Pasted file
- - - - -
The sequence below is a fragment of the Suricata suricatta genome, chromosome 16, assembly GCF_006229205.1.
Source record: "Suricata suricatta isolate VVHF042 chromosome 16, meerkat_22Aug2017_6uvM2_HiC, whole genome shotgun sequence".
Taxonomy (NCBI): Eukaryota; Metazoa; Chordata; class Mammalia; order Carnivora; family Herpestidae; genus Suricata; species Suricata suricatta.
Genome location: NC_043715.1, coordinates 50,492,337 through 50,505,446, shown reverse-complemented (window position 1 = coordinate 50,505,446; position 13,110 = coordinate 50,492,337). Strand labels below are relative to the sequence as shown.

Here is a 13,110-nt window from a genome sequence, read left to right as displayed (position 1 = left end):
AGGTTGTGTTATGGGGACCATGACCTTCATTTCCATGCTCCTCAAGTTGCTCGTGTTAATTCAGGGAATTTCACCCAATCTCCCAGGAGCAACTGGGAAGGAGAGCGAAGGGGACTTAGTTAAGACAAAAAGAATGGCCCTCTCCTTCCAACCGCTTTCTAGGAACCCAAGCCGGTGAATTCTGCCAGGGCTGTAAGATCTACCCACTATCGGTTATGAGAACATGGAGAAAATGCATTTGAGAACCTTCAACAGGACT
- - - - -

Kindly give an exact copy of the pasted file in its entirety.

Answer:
The sequence below is a fragment of the Suricata suricatta genome, chromosome 16, assembly GCF_006229205.1.
Source record: "Suricata suricatta isolate VVHF042 chromosome 16, meerkat_22Aug2017_6uvM2_HiC, whole genome shotgun sequence".
Taxonomy (NCBI): Eukaryota; Metazoa; Chordata; class Mammalia; order Carnivora; family Herpestidae; genus Suricata; species Suricata suricatta.
Genome location: NC_043715.1, coordinates 50,492,337 through 50,505,446, shown reverse-complemented (window position 1 = coordinate 50,505,446; position 13,110 = coordinate 50,492,337). Strand labels below are relative to the sequence as shown.

Here is a 13,110-nt window from a genome sequence, read left to right as displayed (position 1 = left end):
AGGTTGTGTTATGGGGACCATGACCTTCATTTCCATGCTCCTCAAGTTGCTCGTGTTAATTCAGGGAATTTCACCCAATCTCCCAGGAGCAACTGGGAAGGAGAGCGAAGGGGACTTAGTTAAGACAAAAAGAATGGCCCTCTCCTTCCAACCGCTTTCTAGGAACCCAAGCCGGTGAATTCTGCCAGGGCTGTAAGATCTACCCACTATCGGTTATGAGAACATGGAGAAAATGCATTTGAGAACCTTCAACAGGACT